It had been done carefully.  There weren’t spikes of sharp metal sticking up out of the ground waiting to execute a tripping toddler.  But neither were there slides or climbers or fire poles.  I was sad to see it gone though I had rarely seen anyone but us use it.  I hoped it had been put back together at a school where piles of children would climb all over it at recess.
          The boys climbed on the small section of playground still left there for us, weaving around the weeds now grown taller than their heads.  But eventually they made their way to the expanse of upturned dirt and woodchips where the bigger play structure had been.  There were dramatic grooves and mounds of dirt, perhaps left from whatever piece of equipment had been used to accomplish the removal, and big rocks uncovered by the upheaval.  Ankle Biter laughed and ran up and down the “mountains” and Moon Boy set to work collecting a big pile of rocks.
          I watched Moon Boy’s thoughtfulness, putting together a layer of rocks just-so in order to balance a triangular rock between them, and I thought about how I’ve kind of given up on getting him to try drawing or writing or much of anything artistic.  And how I feel all guilty about boxing my kids into their obvious interests at such a young age, but it’s just so much work to corral my small crowd into anything other than what they’re naturally drawn to.  Yet here he was, drum sticks forgotten, lost in the act of creation.
          “You’re making a sculpture,” I called to him, from my perch on a railroad tie.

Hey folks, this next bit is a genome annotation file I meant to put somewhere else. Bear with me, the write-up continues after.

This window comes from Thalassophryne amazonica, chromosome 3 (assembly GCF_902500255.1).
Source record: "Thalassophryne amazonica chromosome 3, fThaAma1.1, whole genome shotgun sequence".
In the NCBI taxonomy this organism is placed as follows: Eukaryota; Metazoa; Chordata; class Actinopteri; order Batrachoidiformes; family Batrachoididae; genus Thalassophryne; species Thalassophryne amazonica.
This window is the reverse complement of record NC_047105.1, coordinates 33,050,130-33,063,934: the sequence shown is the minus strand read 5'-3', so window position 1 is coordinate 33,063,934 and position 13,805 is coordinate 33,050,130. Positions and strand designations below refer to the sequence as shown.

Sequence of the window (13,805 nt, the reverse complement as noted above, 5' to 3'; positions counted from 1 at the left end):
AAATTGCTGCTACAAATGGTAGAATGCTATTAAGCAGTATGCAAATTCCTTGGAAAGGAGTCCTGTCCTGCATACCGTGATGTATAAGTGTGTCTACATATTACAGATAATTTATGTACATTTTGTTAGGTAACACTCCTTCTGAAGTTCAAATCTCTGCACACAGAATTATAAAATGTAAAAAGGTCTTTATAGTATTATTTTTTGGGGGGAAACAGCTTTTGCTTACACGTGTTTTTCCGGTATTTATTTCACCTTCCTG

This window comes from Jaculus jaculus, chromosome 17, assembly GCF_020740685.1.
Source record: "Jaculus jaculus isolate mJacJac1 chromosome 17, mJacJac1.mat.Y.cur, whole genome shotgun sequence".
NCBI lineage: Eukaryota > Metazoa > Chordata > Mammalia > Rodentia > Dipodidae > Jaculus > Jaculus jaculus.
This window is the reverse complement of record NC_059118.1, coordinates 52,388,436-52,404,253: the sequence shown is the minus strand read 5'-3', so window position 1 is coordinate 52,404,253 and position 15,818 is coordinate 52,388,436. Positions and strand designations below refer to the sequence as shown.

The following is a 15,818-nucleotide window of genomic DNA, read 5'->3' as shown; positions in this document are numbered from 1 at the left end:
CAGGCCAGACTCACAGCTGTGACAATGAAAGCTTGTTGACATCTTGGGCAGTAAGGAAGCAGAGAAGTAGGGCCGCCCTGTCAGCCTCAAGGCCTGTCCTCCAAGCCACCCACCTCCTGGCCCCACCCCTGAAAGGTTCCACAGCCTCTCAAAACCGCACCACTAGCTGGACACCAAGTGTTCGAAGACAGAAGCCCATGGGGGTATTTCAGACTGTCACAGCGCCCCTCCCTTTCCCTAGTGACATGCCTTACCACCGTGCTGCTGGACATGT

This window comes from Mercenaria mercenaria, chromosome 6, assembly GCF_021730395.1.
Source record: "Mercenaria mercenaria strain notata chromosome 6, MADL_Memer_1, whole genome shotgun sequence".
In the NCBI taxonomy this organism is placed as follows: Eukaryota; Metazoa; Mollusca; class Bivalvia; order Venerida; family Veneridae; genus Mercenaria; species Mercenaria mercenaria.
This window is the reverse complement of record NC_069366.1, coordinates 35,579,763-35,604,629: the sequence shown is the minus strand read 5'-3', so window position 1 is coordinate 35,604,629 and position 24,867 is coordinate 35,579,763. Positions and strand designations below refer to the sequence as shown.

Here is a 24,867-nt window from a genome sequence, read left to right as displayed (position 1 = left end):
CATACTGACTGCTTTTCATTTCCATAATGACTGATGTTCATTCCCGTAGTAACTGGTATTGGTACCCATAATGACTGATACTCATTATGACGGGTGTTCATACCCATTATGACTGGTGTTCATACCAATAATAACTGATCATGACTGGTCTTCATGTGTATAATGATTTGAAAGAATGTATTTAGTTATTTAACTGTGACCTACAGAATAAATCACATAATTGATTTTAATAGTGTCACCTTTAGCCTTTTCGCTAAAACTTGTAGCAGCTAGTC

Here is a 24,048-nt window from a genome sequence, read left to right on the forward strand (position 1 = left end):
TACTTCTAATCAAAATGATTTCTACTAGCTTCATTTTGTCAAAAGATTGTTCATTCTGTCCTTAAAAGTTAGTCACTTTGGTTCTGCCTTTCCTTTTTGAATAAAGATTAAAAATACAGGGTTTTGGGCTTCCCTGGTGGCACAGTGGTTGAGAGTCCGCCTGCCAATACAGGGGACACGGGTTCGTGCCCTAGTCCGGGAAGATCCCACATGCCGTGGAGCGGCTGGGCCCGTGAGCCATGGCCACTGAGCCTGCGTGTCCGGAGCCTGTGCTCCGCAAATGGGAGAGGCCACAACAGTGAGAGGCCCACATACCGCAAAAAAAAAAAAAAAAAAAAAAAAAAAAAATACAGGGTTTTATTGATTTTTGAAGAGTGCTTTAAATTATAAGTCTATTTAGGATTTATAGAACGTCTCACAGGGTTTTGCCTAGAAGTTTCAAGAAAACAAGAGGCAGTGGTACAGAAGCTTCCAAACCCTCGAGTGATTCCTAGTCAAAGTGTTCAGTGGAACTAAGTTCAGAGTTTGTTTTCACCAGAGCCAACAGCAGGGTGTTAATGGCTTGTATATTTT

“What’s a scupchuh?” he asked.
          “Something to look at and enjoy,” I began.  “It’s a kind of art.  Only instead of drawing or painting it on paper, you build it out of stuff you can hold in your hand.”
          “Oh!”  he said, moon eyes all round and shiny, “I’m making a scupchuh!”
          And he was content there in his art making for quite a while until Ankle Biter happened on a large soft drink cup and began making me some “doop.”
          “What are you going to put in the soup?” I asked him.
          “Cauwiflowah, and geen beans, and fish, and booberries!” he called to me as he gripped his cup and began running through a ditch.  Moon Boy was quick on his tail and eager to relieve him of his pot.
          “Woah, woah,” I called, jumping up and grabbing Moon Boy out of the chase.  “There’s plenty of trash around.  Let’s see if we can find you a pot too.”  Which of course we did.  A plastic drink bottle with a wide mouth served the purpose well enough and soon there were two soups brewing for my pleasure.